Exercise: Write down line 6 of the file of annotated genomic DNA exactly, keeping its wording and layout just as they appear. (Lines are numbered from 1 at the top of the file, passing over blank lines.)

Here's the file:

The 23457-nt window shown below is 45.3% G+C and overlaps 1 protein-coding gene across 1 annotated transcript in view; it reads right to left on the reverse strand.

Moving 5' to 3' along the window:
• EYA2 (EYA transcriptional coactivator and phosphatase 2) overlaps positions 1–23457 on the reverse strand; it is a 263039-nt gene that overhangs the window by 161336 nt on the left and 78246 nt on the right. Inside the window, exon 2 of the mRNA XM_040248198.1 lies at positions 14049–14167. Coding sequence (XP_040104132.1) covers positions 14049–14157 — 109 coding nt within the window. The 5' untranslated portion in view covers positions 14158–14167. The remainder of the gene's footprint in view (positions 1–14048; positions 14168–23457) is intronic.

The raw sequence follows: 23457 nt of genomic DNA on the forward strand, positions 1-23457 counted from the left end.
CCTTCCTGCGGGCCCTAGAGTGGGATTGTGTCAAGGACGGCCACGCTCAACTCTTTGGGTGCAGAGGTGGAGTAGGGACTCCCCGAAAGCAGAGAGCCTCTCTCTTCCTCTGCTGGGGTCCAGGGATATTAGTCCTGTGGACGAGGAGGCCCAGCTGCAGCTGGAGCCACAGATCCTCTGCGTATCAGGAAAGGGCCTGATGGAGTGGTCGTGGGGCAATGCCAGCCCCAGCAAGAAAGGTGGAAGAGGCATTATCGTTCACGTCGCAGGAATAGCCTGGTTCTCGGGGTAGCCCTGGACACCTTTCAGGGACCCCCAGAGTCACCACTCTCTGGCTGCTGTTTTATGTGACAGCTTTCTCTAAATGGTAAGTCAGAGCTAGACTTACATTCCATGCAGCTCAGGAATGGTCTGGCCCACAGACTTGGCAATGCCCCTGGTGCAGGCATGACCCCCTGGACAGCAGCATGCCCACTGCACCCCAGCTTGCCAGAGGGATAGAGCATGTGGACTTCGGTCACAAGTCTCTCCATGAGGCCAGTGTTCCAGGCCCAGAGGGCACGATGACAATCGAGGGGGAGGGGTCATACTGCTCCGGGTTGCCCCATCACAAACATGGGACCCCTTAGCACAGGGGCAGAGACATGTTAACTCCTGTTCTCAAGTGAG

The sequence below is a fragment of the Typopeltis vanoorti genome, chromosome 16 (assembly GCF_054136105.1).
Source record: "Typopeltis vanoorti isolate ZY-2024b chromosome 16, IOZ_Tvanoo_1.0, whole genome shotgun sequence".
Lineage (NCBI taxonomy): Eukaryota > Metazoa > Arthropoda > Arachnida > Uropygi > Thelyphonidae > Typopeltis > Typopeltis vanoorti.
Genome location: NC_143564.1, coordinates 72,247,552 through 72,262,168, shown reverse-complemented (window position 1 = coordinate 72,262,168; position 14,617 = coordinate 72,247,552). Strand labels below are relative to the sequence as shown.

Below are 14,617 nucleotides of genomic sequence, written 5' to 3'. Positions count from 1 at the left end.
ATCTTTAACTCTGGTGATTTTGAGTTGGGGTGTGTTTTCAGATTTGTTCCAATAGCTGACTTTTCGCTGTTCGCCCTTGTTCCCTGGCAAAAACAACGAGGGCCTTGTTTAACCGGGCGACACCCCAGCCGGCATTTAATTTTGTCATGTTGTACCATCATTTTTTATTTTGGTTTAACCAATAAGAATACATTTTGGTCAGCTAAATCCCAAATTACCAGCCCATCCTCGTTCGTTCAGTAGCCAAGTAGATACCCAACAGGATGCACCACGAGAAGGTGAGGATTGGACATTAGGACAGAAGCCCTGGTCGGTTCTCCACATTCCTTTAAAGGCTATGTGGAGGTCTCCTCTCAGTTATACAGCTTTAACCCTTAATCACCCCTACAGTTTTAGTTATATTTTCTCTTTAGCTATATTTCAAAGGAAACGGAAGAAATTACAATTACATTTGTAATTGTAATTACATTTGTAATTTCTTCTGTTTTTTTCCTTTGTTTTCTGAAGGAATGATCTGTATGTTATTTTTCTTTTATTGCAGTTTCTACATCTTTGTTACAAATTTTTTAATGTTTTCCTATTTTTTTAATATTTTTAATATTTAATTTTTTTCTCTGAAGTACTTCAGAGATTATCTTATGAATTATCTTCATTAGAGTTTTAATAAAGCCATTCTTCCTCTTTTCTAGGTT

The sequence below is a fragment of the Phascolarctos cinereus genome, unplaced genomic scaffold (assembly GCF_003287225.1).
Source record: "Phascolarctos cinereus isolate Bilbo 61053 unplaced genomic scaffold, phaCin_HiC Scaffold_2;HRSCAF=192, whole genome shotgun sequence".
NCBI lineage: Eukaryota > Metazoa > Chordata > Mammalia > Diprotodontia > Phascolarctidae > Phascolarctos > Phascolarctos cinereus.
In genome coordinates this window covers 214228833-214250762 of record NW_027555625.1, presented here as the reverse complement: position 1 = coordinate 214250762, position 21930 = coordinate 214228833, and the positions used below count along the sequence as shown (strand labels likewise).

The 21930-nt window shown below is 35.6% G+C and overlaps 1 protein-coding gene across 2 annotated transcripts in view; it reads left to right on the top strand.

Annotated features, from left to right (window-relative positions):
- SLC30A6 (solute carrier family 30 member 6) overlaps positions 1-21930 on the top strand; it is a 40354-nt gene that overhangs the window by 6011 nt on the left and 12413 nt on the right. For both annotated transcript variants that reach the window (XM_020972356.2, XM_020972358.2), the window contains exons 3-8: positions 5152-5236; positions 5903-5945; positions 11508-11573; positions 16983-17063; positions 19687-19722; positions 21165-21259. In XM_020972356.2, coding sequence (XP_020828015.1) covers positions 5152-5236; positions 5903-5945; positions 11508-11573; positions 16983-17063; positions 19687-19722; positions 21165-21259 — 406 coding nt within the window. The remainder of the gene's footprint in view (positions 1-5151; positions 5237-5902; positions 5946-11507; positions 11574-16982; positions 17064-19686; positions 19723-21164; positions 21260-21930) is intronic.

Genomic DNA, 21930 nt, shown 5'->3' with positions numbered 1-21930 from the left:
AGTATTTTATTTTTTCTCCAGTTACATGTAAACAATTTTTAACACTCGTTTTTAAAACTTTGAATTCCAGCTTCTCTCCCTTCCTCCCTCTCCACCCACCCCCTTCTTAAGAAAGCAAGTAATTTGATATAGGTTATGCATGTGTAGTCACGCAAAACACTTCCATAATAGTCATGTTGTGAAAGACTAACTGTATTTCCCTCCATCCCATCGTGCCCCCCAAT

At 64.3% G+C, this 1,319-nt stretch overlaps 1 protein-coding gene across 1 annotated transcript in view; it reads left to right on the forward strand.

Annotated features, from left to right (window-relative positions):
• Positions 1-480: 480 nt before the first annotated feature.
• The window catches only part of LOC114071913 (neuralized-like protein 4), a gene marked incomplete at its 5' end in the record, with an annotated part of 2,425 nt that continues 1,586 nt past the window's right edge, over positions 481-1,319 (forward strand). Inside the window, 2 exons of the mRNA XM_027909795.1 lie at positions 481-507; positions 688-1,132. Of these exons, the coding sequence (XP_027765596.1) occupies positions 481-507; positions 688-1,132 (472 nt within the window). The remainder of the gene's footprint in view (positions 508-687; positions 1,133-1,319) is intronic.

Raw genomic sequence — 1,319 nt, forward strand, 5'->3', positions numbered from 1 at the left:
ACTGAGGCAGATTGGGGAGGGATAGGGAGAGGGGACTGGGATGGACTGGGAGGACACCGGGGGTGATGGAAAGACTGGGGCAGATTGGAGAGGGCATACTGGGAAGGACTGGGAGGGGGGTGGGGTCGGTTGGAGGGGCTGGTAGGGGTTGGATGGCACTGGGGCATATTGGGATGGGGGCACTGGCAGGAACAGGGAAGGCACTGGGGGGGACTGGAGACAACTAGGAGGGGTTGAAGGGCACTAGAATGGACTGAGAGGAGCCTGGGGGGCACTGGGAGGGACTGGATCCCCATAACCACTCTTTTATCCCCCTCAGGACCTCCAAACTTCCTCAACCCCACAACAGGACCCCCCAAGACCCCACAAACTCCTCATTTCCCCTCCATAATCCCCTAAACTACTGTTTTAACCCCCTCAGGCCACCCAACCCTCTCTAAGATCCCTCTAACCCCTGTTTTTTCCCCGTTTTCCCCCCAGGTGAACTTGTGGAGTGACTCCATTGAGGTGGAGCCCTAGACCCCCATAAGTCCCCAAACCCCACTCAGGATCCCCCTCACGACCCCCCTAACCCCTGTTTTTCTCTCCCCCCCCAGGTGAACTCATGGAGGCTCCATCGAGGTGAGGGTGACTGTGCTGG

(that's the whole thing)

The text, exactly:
The sequence below is a fragment of the Typopeltis vanoorti genome, chromosome 16 (assembly GCF_054136105.1).